Regional Reviews: San Francisco/North Bay
Red Winged Blackbird
Switching back and forth between a New York City suburb in the late 1960s and a cabin in Colorado in 1985, director Nancy Carlin stages the action so expertly that we are never lost in time as Zim's story unfolds: a tale of two brothers who take very different paths in life, yet somehow always end up together.
Alyosha, the older brother, follows a route most pleasing to his father (medical school), while Joshua drops out of Harvard to trod a spiritual path that leads him to India to study with Meher Baba (who coined the aphorism "don't worry, be happy") before ultimately settling in as a committed Buddhist. Sidney considers his search to be a "spiritual treasure hunt," but Joshua counters that "all religions had gifts for me."
Hovering over all this familial tsuris are three presences. One of these, Rinpoche (Ogie Zulueta), serves as an embodiment of the Eastern philosophies embraced by Joshua, and occasionally offers bits of Buddhist wisdom, like "When ordinary is awakened, it becomes extraordinary." The second dominating presence in the lives of the Zim boys is mother Eva (Danielle Levin), who suffers from Huntington's Disease, a debilitating illness that causes a wide range of symptoms, none of them pleasant: depression, dementia, and uncontrolled movements that can seem like a strange form of dance. She is played with an angry ferocity by Levin, who inhabits a character much older than she with such intensity and commitment that even without old-age makeup or gray hair dye she is never less than believable as a woman of 50-70+. It's a startling performance that is both hard to watch and hard to look away from.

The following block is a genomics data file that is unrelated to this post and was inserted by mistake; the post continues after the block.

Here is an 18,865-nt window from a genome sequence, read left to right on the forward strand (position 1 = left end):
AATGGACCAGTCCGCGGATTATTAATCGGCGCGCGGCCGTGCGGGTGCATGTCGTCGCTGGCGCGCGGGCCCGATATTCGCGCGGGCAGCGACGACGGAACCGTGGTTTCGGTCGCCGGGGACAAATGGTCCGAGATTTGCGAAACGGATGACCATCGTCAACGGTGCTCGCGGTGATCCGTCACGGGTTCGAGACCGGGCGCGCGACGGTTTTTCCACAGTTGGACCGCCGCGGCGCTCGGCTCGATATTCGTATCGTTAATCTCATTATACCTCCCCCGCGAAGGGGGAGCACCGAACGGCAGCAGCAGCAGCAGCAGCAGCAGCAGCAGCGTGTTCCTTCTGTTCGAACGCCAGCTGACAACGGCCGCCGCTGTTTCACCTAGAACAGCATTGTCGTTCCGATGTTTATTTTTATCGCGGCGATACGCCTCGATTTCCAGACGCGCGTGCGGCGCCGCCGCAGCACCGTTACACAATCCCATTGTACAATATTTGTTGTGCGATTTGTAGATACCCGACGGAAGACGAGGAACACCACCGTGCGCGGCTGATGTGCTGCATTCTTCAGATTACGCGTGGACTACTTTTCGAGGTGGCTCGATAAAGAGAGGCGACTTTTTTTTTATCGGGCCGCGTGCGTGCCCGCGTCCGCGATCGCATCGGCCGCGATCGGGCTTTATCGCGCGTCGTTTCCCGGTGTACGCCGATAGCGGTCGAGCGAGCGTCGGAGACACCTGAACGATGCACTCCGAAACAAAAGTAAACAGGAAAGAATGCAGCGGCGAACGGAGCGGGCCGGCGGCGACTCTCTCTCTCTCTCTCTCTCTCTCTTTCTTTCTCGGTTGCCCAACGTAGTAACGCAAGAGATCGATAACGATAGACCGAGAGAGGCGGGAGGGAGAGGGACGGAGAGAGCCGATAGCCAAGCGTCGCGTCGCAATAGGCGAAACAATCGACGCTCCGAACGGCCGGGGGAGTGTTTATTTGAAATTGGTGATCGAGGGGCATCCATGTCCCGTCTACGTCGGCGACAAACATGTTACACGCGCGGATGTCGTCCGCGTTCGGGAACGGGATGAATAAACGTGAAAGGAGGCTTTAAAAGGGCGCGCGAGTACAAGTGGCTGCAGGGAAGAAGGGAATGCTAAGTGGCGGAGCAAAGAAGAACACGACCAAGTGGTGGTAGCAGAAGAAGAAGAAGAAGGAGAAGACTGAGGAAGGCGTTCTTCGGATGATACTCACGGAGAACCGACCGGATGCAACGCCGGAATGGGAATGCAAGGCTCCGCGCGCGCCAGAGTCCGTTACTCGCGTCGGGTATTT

But it is the third presence that is most ominous: Huntington's disease itself. Huntington's is an autosomal dominant inherited disorder: if one of your parents has it, you have a 50/50 chance of inheriting the defective gene. It is this coin flip possibility that weighs most heavily on the mind of younger brother Joshua. Despite being in a loving relationship with the supportive Padma (Rinabeth Apostol), Joshua carries the weight of what might befall him as though he were Atlas, forced to carry the world on his shoulders. Magill and, especially, Apostol move almost like dancers as they swirl and sway and entwine themselves around each other–in ways that almost mimic the herky-jerky movements of mostly bedridden Eva.
Carlin has assembled a wonderful cast. Lopez-Morillas, a 40-year veteran of Bay Area stages, is perfection as a Polish immigrant with decades of trials and labor behind him, all weathered in the hope his sons will be a little better off. As his son Joshua, Magill seems to be ever on the edge of a breakdown of some sort, as though he must maintain his pessimism in order to prepare for the disappointment he senses is his fate. It feels a bit like some of the reasoning behind why a glass is broken at a Jewish wedding: to remember that even in moments of joy, the world is full of pain and loss and in need of healing.
Joshua's healing–for this is most certainly Joshua's play–will come in an unlikely fashion, but one that seems, unfortunately, unjustified by what has transpired before. (At least in terms of Alyosha's participation in it.) Yet the action Joshua takes at the play's conclusion seems as inevitable as a coin coming up either heads or tails.
Red Winged Blackbird runs through March 20, 2022, in the Live Oak Theatre, 1301 Shattuck Avenue, Berkeley CA. Shows are Thursday, Friday and Saturday at 7:30 p.m. and Sunday at 2:00 p.m. Tickets (general admission) are $20, with discounts available for students, seniors, and groups. For tickets please visit EventBrite.com.